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Australia saw this economic integration as giving the Asia-Pacific added coherence. The Asia-Pacific construct provided a framework for thinking about the management of major power relationships, especially the vital United States-China relationship. It was our frame of reference for charting the strategic impact of shifting economic weight, most notably the extraordinary expansion of the Chinese economy.

In more recent years, however, we have moved from Asia-Pacific to Indo-Pacific to describe the crucible of our strategic environment.

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This matters because the defence of that order is crucial for a country like Australia which can neither buy nor bully its way in the world. Identifier Unique identifying numbers for this report in the Digital Library or other systems. Fifth, India is committed to increase significantly its defence capability to buttress its strategic autonomy. Another area through which Australia's strategic partnership with India could be strengthened would be to work more closely with India on some of the broader global multilateral challenges that we face. Very importantly, the EAS and other regional institutions offer a framework for engaging China, giving it more space to match its economic weight and signaling that containment of China is a policy dead end.

And a large part of that shift is driven by how we see India. The concept of the Indo-Pacific as a single strategic system is very much a work in progress.

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It is both an act of imagination and a recognition of an emerging structural shift in our strategic environment. First, that the maritime environment is likely to be the primary focus of strategic planning and strategic competition over the next several decades. Secondly, that India's strategic focus will, over this period, shift well beyond India's immediate neighbourhood and embed India in the strategic dynamics of the region in a way it has not in the post-war period.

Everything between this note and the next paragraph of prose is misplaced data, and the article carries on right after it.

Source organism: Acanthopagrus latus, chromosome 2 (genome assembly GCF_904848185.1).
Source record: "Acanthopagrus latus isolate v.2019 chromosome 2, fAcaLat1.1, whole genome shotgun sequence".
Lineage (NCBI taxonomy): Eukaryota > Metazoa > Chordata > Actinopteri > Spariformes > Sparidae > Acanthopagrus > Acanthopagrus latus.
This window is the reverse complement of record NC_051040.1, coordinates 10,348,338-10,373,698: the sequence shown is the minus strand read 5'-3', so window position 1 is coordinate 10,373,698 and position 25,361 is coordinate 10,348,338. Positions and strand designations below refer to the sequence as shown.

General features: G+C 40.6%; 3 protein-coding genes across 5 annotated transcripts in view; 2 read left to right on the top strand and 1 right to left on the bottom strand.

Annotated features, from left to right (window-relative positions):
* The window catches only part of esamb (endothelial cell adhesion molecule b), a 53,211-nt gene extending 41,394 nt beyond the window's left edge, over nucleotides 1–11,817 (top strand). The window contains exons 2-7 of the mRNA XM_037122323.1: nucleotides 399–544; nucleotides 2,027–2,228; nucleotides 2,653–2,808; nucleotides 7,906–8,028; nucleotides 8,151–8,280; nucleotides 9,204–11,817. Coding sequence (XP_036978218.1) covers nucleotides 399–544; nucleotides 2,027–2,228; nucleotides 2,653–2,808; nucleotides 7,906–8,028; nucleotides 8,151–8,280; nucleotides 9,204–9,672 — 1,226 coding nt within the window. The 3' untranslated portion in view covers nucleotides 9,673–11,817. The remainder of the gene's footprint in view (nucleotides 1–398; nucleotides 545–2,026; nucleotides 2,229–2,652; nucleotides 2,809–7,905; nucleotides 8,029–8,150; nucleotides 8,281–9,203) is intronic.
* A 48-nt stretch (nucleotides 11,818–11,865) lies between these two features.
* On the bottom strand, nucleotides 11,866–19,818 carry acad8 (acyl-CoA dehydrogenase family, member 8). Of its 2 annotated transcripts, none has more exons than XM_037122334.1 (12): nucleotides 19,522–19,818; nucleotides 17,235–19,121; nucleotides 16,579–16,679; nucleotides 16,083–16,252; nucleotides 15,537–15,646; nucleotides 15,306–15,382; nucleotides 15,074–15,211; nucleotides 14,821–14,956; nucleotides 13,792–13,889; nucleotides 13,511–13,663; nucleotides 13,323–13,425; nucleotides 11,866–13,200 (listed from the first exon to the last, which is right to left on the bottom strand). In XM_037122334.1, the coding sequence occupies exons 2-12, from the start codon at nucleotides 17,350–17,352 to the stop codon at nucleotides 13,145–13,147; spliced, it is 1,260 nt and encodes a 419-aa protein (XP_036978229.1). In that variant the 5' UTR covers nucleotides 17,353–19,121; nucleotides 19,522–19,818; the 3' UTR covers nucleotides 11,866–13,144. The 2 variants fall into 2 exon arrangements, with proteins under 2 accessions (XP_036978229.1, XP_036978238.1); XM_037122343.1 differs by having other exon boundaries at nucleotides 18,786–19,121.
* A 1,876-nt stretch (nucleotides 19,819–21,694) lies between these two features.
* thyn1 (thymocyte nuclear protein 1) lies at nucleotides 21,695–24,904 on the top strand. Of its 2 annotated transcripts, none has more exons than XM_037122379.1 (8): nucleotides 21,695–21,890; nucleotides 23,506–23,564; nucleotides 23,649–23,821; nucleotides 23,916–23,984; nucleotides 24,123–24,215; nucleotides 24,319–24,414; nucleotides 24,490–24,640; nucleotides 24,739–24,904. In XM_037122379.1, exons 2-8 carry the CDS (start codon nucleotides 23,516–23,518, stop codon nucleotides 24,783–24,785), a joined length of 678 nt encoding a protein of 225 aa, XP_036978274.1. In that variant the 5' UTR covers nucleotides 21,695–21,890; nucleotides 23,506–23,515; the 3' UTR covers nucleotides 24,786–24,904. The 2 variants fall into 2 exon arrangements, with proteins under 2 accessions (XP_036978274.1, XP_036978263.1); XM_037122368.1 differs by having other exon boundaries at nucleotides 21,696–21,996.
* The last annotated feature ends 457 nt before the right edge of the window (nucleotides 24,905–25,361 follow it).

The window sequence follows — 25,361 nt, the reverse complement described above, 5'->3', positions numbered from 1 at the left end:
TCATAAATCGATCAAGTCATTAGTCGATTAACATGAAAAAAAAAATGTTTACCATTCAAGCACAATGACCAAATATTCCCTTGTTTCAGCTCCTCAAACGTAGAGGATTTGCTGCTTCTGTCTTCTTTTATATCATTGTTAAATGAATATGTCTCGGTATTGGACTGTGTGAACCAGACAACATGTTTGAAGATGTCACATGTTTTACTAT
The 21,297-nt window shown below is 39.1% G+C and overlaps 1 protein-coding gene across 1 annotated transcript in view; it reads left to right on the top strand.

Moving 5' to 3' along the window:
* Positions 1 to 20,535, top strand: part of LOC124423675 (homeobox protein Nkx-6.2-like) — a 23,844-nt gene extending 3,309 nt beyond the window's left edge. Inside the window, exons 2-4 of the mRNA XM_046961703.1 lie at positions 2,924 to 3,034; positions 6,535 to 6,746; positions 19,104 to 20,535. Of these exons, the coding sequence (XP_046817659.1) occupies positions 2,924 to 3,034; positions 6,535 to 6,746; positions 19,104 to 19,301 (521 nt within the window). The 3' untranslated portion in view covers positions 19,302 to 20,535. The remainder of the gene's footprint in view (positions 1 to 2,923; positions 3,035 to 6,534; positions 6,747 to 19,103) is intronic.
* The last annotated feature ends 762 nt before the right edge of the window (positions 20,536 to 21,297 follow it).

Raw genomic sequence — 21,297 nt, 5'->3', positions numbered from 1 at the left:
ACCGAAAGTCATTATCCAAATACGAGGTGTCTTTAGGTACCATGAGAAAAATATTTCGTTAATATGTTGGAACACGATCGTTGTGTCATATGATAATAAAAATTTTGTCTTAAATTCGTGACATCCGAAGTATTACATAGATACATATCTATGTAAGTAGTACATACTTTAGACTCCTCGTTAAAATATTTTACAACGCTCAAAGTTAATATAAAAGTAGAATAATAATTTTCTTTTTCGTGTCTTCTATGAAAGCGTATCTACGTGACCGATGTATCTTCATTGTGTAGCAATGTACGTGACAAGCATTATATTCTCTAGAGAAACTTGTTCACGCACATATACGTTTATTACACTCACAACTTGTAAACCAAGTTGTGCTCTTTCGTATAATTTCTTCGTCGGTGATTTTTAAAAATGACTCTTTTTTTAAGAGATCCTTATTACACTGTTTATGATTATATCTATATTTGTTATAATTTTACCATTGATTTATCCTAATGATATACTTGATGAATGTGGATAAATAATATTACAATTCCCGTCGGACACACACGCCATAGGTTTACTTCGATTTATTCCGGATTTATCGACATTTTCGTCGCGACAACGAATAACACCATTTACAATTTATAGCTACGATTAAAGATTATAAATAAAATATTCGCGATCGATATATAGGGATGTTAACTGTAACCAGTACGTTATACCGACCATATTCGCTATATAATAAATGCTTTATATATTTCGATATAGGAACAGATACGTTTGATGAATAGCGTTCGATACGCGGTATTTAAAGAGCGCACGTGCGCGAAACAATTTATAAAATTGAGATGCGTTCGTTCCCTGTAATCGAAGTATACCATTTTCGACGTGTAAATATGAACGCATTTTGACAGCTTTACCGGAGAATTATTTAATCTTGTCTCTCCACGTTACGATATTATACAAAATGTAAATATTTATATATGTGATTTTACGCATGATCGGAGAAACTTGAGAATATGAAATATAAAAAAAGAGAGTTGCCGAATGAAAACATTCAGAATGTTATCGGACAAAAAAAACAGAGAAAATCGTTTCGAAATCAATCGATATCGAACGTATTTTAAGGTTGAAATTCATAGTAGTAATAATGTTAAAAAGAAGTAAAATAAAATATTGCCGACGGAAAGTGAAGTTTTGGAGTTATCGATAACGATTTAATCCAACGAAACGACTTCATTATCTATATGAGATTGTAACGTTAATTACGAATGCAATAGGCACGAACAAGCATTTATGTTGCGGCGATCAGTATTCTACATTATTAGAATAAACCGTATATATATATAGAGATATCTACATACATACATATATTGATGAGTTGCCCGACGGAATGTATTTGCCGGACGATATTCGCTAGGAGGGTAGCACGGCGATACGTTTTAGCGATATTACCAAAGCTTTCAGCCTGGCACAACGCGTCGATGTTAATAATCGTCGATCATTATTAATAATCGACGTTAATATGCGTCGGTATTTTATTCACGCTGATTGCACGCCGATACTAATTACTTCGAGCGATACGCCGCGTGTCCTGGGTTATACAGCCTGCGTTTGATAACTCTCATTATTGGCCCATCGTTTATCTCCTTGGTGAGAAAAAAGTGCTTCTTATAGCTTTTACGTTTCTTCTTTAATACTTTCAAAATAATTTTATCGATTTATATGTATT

These two propositions do not, in themselves, create a coherent Indo-Pacific strategic system. But they do suggest that the idea of the Asia-Pacific needs to adapt to accommodate them. In this sense, the idea of the Indo-Pacific is best understood as an evolution of Australia's Asia-Pacific bearings, not a rejection of the Asia-Pacific. It does not, for example, treat the Indian and Pacific oceans as a single strategic system.

Nor does it seek to bring all of South Asia into the old Asia-Pacific strategic system. For now the Indo side of the Indo-Pacific is really just India and it is more about bringing India to the Asia-Pacific than stretching the footprint of Australia's primary strategic focus all the way to the western reaches of the Indian Ocean. Over time, more structure and integration may evolve in the Indian Ocean such that it might become a coherent strategic system akin to its counterpart in the western Pacific. But that is a long way off, so for the foreseeable future when we think about the Indo-Pacific we are thinking of an Asia-Pacific which finds room to accommodate India as a strategic player, and an India whose strategic and economic interests will increasingly draw her into acting as such a player.

The Indian Ocean provides a meeting point for Australian and Indian interests. It extends the scope of our growing strategic congruence. India has always seen itself as an Indian Ocean power whereas Australia has traditionally placed a greater emphasis on the Pacific as the ultimate arbiter of our strategic stability.